South North Carolina’s legislature swung into late night action to propose legislation (yet again, sigh) aimed at getting a handle on those lady parts – and to guard against the imagined but dangerous onslaught of Sharia law – and they did it all in one tidy bill.
Senate tacks sweeping abortion legislation onto Sharia law bill
Raleigh, N.C. — Senators on Tuesday tacked a suite of new restrictions and regulations pertaining to abortion clinics onto a bill dealing with the application of foreign laws in North Carolina family courts.
As described here, there is a long tradition of U.S. law incorporating religious law into our system.
Duncan has proposed a state constitutional amendment that would bar U.S. judges from considering Shariah or any foreign law. But that might be problematic: U.S. courts already recognize and enforce Shariah law in everything from commercial contracts to divorce settlements, wills and estates.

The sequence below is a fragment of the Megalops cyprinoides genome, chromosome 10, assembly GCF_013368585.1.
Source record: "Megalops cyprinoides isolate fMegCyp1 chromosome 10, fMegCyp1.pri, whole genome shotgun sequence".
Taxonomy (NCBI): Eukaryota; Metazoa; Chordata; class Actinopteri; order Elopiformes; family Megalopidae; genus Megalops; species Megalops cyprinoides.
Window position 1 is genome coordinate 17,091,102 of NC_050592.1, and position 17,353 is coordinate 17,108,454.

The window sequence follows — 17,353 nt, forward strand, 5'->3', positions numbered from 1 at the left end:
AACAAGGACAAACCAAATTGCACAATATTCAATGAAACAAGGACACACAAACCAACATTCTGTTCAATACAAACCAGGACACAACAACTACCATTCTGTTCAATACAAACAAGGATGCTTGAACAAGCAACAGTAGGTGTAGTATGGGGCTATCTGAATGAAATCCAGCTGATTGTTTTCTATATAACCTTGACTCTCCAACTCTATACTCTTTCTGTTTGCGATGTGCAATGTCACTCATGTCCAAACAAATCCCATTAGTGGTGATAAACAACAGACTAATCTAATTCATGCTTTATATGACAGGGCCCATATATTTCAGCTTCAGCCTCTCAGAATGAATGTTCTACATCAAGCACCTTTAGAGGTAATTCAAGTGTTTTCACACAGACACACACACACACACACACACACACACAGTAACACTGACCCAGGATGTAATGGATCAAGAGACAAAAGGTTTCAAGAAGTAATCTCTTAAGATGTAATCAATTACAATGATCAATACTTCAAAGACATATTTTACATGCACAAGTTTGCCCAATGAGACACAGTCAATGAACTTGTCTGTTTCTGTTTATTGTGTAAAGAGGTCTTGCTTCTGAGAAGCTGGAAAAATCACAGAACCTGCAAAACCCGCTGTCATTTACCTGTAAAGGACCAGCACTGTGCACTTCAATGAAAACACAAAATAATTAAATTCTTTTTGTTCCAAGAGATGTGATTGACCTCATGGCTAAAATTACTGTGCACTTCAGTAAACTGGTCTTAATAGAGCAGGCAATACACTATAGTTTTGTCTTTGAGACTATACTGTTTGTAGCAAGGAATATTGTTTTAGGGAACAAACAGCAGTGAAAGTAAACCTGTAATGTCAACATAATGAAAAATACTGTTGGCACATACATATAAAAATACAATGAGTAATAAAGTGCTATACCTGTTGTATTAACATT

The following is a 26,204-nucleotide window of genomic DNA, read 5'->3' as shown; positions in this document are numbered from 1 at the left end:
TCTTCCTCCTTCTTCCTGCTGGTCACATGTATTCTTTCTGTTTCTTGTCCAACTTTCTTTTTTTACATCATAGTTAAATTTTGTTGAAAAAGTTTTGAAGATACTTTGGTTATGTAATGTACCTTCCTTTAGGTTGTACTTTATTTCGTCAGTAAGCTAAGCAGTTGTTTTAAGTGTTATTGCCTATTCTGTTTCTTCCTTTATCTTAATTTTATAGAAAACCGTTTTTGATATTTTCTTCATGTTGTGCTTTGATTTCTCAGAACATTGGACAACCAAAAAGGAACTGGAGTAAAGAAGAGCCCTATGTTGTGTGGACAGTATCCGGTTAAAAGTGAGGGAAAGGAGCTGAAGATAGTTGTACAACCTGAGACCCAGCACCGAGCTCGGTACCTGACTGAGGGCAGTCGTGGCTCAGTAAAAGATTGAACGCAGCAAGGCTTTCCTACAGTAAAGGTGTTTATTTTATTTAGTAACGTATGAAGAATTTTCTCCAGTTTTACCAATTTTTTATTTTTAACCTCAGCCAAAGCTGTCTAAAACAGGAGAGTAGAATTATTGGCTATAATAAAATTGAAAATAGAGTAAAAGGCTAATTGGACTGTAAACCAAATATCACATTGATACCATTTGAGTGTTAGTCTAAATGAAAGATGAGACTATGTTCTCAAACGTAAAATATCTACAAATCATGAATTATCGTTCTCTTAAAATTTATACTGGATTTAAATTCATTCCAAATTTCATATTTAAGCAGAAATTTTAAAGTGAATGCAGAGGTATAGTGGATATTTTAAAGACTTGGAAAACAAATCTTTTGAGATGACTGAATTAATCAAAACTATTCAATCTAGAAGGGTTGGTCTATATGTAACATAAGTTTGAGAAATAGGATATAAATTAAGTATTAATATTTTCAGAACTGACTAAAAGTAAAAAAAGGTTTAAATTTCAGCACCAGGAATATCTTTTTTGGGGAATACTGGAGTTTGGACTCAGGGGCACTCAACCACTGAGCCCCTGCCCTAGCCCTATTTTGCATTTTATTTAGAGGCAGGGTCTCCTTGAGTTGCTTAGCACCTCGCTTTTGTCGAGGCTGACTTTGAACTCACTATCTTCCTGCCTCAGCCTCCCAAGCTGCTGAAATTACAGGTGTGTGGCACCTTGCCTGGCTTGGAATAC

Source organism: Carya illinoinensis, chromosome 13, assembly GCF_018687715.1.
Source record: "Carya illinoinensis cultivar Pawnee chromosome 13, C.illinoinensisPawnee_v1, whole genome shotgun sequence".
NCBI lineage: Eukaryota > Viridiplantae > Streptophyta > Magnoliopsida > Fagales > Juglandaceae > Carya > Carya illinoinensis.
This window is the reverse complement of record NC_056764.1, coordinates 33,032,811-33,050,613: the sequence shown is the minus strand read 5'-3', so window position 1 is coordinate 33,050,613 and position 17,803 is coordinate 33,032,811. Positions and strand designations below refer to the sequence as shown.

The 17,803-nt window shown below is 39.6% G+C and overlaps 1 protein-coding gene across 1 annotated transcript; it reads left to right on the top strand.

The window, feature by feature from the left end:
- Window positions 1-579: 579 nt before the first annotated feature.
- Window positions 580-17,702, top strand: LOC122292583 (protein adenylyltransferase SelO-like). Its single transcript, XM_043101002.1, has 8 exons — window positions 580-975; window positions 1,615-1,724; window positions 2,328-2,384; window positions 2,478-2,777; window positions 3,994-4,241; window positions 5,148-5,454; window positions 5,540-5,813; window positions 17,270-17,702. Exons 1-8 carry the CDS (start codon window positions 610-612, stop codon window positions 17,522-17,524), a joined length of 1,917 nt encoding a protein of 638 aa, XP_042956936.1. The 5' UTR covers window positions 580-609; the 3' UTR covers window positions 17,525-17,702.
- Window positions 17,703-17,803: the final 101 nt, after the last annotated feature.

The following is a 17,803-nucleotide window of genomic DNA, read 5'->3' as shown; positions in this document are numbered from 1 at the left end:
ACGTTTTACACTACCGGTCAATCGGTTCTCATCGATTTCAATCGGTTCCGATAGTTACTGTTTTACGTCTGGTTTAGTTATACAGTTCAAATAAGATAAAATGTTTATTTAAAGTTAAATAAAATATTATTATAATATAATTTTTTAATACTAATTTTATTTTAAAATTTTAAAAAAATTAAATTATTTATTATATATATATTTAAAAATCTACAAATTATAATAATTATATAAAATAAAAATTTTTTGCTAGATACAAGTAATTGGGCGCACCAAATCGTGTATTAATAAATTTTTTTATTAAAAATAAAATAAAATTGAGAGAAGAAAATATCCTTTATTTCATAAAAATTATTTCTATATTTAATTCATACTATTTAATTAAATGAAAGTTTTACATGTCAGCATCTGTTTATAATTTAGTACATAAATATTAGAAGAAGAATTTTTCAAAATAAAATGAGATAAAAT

What’s In Place
Marc Stern, a religion law expert at the American Jewish Committee, says that’s no different from how religious laws and customs are already applied.
He says when there’s a conflict, U.S. law always wins. For example, when Orthodox Jews have asked judges to enforce their laws on divorce, the courts have refused to do it; they won’t be involved in interpreting religion. In the same way, the government won’t enforce Kosher food standards because it would violate the separation of church and state.
Of course, once in a while, a judge with limited knowledge of the law as it is (they’re out there) rules otherwise – and certain legislators and media stars get the vapors. For a while. The follow up – rarely inspiring the alarm – is that such rulings are always overturned in appellate courts.